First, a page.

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People Ex Rel. Abeles v. Elrod

MARCH 14, 1975.

THE PEOPLE EX REL. PETER O. ABELES, RELATOR-APPELLANT,

v.

RICHARD J. ELROD, SHERIFF OF COOK COUNTY, RESPONDENT-APPELLEE.



APPEAL from the Circuit Court of Cook County; the Hon. JOSEPH A. POWER, Judge, presiding.

MR. JUSTICE SULLIVAN DELIVERED THE OPINION OF THE COURT:

Rehearing denied April 17, 1975.

This appeal results from the quashing of a writ of habeas corpus by which relator-appellant, Peter Abeles, a resident of Illinois, sought to challenge the validity of an extradition order returning him to Wisconsin to answer an indictment in that State. Abeles contends (1) the indictment fails to charge a crime under Wisconsin law; (2) a Wisconsin trial judge illegally amended the indictment; and (3) due process required that he be given notice and an opportunity to be heard before the Governor of Illinois ordered his extradition.

On February 28, 1973, a Wisconsin grand jury for Dane County indicted Abeles for the offense of conspiring to restrain trade, in violation of section 133.01(1) and (3), *fn1 Wisconsin Statutes, 1971. Also named in the indictment were Waste Management of Wisconsin, Inc., of which Abeles was a vice president and its general manager in Dane County from 1969 through December 1972, and McKinley Standridge, an employee of Waste Management and its general manager in said county from December 1972 through the date of the indictment. In essence, they were charged with conspiring with others to submit collusive, noncompetitive or rigged bids on solid waste removal contracts in Dane County. Specifically, the indictment in pertinent part charged:

"16. Commencing in the year 1970, the exact date being unknown to the Grand Jury, and continuing thereafter until at least February, 1973, the defendants and co-conspirators named herein did feloniously engage in an unlawful combination and conspiracy intended to restrain competition in the supply or price of an article or commodity which is the subject of trade or commerce in this state.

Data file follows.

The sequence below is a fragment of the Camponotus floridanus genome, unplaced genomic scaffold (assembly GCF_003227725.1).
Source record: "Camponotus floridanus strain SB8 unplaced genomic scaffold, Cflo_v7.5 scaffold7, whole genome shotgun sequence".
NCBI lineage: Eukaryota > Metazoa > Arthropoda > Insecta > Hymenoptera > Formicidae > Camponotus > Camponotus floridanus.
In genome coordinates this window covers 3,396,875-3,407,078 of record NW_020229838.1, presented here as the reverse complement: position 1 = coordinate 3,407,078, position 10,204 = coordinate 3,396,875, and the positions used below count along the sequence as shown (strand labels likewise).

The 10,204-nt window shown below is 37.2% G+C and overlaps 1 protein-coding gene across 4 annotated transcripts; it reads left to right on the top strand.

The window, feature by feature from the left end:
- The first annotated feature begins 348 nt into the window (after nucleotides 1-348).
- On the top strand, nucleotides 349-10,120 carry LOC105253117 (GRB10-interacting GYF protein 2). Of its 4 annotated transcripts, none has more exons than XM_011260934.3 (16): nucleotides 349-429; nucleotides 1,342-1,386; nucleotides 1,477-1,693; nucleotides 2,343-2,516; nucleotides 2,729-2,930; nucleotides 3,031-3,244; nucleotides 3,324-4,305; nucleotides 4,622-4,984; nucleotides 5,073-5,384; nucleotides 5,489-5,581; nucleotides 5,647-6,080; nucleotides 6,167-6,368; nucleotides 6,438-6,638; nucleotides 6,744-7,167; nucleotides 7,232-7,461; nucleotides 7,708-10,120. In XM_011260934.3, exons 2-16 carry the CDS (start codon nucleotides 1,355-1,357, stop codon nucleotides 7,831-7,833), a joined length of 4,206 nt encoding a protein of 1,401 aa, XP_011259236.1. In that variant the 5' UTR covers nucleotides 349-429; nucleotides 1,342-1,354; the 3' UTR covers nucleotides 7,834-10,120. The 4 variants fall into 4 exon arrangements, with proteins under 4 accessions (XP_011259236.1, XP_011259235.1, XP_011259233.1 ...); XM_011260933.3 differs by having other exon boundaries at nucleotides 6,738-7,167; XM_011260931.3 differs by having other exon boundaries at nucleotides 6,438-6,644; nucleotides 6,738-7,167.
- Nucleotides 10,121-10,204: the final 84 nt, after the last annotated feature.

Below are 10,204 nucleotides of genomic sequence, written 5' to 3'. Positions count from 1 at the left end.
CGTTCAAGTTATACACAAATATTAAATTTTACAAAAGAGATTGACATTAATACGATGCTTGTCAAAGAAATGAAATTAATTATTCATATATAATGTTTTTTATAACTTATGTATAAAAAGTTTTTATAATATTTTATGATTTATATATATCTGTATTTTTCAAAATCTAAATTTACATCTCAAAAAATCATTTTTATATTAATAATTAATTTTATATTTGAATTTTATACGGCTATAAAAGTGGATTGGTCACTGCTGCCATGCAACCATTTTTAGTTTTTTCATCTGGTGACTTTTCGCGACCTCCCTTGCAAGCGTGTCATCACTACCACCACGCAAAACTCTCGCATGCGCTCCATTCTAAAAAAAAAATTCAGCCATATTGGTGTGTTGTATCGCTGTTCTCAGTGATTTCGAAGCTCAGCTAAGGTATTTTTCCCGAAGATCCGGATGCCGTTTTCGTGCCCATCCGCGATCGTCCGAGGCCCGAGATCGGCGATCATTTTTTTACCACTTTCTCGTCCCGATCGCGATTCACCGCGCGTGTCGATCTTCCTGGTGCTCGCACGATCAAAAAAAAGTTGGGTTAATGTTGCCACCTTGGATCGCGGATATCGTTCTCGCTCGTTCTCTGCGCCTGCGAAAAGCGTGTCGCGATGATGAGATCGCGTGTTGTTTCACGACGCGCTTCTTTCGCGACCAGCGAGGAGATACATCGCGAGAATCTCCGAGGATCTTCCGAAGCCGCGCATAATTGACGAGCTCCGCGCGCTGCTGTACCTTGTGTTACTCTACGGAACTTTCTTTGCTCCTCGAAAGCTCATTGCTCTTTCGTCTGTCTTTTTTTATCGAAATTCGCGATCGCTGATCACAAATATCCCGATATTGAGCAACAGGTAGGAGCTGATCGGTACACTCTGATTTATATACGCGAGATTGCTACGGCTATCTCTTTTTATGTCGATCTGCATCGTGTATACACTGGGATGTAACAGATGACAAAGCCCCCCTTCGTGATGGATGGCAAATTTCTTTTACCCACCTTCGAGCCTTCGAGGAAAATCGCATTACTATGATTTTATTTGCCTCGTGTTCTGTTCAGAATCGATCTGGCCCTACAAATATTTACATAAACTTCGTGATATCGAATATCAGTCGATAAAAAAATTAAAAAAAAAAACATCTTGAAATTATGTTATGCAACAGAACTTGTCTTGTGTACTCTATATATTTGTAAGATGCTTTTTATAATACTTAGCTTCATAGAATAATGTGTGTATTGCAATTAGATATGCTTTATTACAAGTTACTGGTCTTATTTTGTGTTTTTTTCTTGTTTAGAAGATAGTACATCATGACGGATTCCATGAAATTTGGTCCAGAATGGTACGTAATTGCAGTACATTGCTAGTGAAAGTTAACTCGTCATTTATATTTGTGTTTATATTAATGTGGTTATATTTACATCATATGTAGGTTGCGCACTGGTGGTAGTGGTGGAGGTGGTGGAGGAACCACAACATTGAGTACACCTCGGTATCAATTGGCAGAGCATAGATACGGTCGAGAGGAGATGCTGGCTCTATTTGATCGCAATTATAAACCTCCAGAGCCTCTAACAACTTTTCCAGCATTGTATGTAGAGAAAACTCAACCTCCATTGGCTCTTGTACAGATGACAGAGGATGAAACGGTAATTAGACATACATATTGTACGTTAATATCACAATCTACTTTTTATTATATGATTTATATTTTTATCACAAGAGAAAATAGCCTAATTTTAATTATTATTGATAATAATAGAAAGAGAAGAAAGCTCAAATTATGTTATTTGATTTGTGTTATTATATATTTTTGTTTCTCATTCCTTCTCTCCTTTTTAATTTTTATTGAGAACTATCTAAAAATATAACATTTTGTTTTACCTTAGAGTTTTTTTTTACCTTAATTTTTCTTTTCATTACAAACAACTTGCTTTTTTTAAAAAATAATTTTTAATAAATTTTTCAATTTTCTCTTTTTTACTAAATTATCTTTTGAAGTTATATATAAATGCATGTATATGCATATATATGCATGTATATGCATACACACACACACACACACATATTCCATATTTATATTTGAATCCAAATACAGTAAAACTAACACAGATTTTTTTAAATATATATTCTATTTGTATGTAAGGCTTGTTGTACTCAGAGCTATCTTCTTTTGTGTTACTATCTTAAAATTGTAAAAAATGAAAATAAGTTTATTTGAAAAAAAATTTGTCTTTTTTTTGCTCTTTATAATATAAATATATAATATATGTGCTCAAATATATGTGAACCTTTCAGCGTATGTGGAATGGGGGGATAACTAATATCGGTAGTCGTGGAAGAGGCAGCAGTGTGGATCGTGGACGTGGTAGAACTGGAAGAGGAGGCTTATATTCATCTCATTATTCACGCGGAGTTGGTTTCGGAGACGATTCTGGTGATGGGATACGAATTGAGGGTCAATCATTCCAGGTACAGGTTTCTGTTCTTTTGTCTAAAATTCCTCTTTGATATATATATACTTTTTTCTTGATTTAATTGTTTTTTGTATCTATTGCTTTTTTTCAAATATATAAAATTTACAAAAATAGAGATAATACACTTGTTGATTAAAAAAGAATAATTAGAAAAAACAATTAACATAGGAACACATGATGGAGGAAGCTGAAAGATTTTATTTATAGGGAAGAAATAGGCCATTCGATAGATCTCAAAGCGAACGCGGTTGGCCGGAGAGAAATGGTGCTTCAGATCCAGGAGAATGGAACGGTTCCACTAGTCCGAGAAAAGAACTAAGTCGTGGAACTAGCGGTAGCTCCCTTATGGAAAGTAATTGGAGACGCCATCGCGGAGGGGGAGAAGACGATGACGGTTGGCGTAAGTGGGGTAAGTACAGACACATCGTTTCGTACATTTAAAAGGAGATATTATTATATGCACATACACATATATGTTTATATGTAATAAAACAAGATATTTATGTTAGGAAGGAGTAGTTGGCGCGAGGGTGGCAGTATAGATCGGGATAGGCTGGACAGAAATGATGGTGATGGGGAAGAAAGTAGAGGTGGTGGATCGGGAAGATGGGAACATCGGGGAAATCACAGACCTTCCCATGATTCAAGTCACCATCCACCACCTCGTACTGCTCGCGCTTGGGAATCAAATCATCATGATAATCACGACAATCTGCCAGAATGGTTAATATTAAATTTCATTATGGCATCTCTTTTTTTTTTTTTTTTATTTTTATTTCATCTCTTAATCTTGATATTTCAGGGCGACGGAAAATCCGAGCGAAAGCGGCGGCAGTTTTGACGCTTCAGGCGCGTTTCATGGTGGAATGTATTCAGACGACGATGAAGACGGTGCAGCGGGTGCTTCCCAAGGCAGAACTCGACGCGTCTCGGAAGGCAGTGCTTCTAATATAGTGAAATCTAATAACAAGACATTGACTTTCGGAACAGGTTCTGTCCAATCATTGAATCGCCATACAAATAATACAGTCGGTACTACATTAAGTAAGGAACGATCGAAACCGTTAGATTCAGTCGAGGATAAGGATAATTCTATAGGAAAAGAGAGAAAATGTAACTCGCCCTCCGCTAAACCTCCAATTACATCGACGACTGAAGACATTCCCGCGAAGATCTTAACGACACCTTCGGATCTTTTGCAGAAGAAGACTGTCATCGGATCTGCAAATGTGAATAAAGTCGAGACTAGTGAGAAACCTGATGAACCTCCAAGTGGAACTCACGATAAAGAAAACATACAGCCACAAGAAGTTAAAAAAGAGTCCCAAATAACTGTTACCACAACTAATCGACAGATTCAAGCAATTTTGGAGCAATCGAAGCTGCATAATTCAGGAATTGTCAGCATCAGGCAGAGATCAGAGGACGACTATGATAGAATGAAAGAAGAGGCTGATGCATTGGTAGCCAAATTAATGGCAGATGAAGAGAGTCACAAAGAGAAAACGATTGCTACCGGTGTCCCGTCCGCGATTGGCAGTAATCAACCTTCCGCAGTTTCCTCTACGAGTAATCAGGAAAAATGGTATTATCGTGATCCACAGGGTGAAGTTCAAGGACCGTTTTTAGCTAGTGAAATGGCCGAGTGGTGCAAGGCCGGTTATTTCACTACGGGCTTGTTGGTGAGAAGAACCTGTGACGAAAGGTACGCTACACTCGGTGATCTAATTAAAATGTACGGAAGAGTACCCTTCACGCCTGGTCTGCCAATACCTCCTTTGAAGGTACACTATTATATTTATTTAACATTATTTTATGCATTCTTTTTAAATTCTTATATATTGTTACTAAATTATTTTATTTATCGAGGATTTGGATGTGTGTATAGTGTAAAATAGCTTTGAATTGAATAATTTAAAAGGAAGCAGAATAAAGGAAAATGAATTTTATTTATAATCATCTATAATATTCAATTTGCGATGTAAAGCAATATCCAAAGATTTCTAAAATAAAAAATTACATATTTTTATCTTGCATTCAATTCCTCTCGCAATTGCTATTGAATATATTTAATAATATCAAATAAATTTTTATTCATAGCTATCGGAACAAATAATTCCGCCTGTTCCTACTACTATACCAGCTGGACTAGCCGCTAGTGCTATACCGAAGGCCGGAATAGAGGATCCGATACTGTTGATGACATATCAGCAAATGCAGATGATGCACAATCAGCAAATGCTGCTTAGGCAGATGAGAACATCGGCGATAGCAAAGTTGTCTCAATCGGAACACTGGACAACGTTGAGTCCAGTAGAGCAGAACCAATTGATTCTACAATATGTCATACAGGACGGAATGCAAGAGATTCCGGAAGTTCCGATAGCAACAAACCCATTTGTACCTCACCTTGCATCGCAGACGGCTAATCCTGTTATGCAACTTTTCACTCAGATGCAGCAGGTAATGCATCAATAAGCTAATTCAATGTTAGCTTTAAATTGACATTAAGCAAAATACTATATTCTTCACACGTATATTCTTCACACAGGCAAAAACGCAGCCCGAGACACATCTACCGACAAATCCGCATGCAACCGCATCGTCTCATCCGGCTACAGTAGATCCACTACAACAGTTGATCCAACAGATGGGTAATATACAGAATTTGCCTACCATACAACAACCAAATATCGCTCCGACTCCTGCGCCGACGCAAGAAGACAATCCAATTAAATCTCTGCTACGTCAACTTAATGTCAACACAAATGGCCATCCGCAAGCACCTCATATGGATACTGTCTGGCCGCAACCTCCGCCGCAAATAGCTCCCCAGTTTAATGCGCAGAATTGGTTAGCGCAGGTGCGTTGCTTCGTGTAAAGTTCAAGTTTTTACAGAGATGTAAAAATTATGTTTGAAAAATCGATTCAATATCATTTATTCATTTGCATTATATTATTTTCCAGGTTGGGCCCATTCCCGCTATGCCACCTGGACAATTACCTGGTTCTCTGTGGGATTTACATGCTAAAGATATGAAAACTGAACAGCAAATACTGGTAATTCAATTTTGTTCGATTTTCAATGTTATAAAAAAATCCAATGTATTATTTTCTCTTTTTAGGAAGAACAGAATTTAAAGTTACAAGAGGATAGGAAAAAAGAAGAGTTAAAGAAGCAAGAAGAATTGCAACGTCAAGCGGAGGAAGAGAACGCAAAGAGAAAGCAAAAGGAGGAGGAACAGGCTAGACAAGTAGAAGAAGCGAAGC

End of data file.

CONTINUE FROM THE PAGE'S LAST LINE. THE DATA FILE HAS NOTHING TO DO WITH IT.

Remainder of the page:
17. The aforesaid combination and conspiracy consisted of a continuing agreement, understanding and concert of action between the defendants and co-conspirators to submit collusive, noncompetitive or rigged bids on solid waste removal to various public and private entities located in Dane County and to allocate solid waste removal jobs in Dane County among themselves."

Paragraph 18 set forth certain conduct which allegedly was in furtherance of the conspiracy, as follows:

"a. Attempted to secure agreements from other solid waste haulers whereby competitors would not take each others accounts and would call the solid waste hauler then servicing the account to obtain a price to quote and would exchange information about prices to be bid on public jobs which were required to be bid secretly and competitively.

b. During November 1971 and December 1971 continuing through February 1973, the exact dates being unknown to the Grand Jury, agreed not to take each others' accounts and agreed to effectuate the agreement by calling the solid waste hauler then servicing the account to obtain a price to quote.

c. Personally met to designate or attempt to designate the solid waste hauler who was to submit the low bid on public and private contracts being let on secret and on negotiated bid bases and engaged in a similar pattern of conduct by use of the telephone to accomplish or attempt to accomplish the same purpose.

d. Submitted noncompetitive bids and quotes on public and private contracts in agreement with other solid waste haulers bidding or quoting on the same project."

After reciting the effects of the combination and conspiracy, the indictment then concluded:

"The offense charged and the acts stated herein are contrary to sec. 133.01 (1) and (3) of the Wisconsin Statutes in such case made and provided and against the peace and dignity of the State of Wisconsin."

In Wisconsin, Abeles's co-defendants made a motion to dismiss the indictment as failing to charge a crime. They contended that the indictment charged a conspiracy to violate the second sentence of section 133.01 (1) in that they did feloniously combine "to restrain competition in the supply or price of an article or commodity," and they argued that Waste Management provided a service of waste disposal and not a sale of an "article or commodity." The Wisconsin Supreme Court had held that the second sentence did not apply to the rendition of services. (State v. Milwaukee Braves, Inc., (1966), 31 Wis.2d 699, 144 N.W.2d 1, ...


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